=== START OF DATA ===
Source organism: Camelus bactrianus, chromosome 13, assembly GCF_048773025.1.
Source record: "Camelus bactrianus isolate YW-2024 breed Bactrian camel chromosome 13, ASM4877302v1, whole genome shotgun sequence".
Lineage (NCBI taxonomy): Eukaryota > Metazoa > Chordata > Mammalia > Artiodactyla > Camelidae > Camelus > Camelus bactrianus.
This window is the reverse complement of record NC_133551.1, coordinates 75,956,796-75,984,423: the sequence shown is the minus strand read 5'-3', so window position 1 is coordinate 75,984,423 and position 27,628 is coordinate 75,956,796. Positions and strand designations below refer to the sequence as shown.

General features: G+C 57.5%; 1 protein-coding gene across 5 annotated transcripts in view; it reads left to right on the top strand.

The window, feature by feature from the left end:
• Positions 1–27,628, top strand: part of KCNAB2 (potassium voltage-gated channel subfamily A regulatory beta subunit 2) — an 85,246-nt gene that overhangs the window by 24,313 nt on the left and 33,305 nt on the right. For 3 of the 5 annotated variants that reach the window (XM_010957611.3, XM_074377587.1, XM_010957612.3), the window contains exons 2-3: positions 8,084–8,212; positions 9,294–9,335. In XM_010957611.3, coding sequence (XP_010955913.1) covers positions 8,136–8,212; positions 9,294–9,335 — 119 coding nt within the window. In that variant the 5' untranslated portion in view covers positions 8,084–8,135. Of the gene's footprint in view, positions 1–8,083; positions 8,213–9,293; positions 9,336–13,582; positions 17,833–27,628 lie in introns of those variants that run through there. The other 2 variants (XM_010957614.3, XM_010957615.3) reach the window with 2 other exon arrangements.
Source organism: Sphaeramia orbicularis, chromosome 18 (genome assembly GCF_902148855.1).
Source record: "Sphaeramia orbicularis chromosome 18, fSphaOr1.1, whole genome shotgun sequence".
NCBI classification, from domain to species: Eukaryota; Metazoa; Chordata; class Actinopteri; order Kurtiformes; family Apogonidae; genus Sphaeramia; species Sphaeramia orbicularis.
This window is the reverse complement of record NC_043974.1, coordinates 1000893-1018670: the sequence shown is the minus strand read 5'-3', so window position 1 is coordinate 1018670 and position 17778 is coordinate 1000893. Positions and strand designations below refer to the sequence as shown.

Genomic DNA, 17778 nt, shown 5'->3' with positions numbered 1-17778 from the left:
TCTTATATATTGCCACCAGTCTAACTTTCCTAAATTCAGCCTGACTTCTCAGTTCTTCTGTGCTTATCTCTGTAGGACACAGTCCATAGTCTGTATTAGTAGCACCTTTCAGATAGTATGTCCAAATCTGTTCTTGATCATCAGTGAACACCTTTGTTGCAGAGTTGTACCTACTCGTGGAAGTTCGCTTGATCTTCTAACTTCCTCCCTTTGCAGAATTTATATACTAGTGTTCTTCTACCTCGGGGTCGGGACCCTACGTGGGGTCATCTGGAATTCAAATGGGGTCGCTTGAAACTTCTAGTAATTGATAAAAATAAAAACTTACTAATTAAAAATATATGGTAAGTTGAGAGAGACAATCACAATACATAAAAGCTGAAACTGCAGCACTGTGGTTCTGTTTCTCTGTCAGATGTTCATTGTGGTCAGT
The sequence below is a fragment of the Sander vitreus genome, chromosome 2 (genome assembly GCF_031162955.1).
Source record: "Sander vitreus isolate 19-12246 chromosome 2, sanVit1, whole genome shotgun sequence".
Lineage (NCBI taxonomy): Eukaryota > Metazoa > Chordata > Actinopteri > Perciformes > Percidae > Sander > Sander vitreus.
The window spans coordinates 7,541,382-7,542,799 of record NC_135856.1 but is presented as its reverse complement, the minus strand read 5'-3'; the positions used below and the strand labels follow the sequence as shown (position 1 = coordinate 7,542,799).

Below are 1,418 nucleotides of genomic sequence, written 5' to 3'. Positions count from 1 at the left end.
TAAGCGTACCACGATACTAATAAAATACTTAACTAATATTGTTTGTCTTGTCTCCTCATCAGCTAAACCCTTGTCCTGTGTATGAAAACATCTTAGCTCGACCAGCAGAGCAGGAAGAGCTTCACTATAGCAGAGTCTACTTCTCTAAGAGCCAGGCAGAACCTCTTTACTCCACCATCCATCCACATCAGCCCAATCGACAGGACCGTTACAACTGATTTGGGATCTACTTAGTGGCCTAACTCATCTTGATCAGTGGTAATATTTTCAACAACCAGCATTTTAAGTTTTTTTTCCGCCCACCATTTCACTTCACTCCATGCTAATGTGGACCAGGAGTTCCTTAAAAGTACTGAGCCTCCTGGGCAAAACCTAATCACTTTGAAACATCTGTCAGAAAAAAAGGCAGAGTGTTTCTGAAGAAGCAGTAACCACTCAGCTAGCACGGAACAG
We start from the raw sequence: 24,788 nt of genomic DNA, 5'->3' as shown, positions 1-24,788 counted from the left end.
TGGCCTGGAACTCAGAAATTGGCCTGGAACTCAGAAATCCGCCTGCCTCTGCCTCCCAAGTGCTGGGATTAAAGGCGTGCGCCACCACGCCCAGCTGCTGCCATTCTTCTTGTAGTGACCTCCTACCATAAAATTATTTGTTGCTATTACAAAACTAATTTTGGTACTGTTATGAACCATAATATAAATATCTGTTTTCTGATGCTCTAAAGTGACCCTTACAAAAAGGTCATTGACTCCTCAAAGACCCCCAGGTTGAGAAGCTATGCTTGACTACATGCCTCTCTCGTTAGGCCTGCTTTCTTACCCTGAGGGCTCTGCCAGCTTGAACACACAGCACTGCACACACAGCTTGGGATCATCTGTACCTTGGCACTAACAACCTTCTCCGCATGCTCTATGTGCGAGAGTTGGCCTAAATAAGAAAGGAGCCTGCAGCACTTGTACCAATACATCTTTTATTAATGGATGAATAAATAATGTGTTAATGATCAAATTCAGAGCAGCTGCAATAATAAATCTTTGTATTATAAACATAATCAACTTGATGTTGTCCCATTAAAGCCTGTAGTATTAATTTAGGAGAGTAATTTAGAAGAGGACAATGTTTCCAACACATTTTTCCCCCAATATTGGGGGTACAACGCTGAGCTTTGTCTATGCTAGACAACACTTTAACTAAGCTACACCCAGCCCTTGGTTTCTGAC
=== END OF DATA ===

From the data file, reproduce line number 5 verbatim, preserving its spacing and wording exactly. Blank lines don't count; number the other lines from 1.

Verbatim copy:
General features: G+C 57.5%; 1 protein-coding gene across 5 annotated transcripts in view; it reads left to right on the top strand.